Healthy Eagles help students live a healthy and balanced life

March 13, 2014

Healthy Eagles are students serving as peer educators, helping their fellow students learn how to have a healthy lifestyle.  Two of the first things that suffer when students are stressed or over-committed are their sleep and nutrition.  Healthy Eagles (HEs) work to provide students with information and tips to navigate college and have "A Life in Balance, " Oxford’s curricular theme.

Amanda Yu, Center for Healthful Living director, oversees the program, which is now in its third year.  Yu created and implemented the program while in her former role of health educator in student health services.  "The reason I wanted to start a peer education program at Oxford was because I saw how important student buy-in was when talking about health issues. If a student comes to a session and learns that others may be going through the same difficulties, that creates a connection that is stronger than if I were to stand in a room and address students as a staff member," remarks Yu.

Participants are chosen each spring in a competitive selection process, which includes an application and interview with staff and current HEs.  The selection process for 2014-2015 HEs is underway; the new cohort will be named shortly, and the group will have a retreat the last week of March.  They will hit the ground running in the fall, looking for opportunities to partner with departments and student groups on campus.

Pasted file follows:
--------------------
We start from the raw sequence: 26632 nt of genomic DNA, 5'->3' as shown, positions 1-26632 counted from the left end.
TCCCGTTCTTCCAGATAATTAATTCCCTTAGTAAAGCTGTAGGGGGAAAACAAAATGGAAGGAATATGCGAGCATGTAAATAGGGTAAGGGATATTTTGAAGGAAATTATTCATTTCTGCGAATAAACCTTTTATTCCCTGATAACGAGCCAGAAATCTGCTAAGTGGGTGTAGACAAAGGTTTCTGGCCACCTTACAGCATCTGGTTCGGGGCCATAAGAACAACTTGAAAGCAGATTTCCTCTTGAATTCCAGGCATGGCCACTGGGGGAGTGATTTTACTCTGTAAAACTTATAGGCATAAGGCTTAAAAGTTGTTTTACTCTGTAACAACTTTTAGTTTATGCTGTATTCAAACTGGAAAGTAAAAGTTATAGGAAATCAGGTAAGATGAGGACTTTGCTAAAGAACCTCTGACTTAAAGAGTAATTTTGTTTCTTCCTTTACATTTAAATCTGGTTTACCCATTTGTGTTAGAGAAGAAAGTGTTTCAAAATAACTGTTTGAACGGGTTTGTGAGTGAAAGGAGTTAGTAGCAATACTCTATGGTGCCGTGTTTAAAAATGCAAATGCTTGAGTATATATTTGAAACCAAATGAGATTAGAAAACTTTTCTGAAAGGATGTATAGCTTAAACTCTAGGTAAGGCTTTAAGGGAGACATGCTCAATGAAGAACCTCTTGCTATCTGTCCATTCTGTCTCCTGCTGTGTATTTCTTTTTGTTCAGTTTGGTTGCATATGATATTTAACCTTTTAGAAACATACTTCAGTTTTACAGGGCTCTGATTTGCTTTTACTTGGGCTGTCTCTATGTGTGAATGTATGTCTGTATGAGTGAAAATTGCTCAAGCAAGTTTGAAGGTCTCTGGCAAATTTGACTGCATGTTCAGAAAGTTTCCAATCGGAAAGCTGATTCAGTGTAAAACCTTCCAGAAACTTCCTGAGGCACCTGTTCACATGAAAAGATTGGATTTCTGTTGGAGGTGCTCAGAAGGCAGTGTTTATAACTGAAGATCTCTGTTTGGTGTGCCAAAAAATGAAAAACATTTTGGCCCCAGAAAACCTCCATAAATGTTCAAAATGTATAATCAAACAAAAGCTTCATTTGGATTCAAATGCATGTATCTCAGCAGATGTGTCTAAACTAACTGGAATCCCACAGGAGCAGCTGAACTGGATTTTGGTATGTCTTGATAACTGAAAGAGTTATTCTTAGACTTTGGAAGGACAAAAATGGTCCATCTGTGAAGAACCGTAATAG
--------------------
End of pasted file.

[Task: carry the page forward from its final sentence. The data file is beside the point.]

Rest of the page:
This year, HEs hosted a cooking competition similar to the popular television show "Iron Chef," in which teams of students cooked using "secret ingredients."  Students competed good-naturedly to win the cooking challenge while learning about healthy eating habits on a college campus and being creative while cooking.

Weekly meetings allow Healthy Eagles to review recent presentations given and discuss upcoming events and potential collaborations with departments and student groups.  The group decides on their areas of focus on at the beginning of the semester and then creates programs based on these topics as opportunities arise throughout the semester.  Healthy Eagles partner with Oxford’s Office of Residential Education Services and its resident advisors (RAs) to provide evening programming in the residence halls.  For example, one of the Healthy Eagles, who is also an RA, recently hosted an alcohol-awareness program in her residence hall.

Events organized by the HEs reflect their personal interests. "I guess I am especially passionate about healthy eating, especially because what you put in your body can very drastically affect how you feel and how you perform both in school and in sports.  After a couple of weeks of well-portioned and healthy eating, people have told me that they have more energy, it is easier for them to concentrate, they are in a better mood overall, and that it even helps with the symptoms of depression," says Julie Xu, a sophomore Healthy Eagle from Salt Lake City, Utah.

Healthy Eagles are the only student group that can host Play Oxford seminars.  They prepare and give a 45-minute to one-hour seminar, and students enrolled in Play Oxford can attend to learn skills to improve their wellness, explains Yu.  Recent Play Oxford topics include stress management, relaxation, college nutrition, heart health awareness, and sleep.  Yu also plans to collaborate on programs with Daniel Parson, organic farmer/educator, as the Oxford organic farm gets off the ground in the next few months. 

--Ansley Holder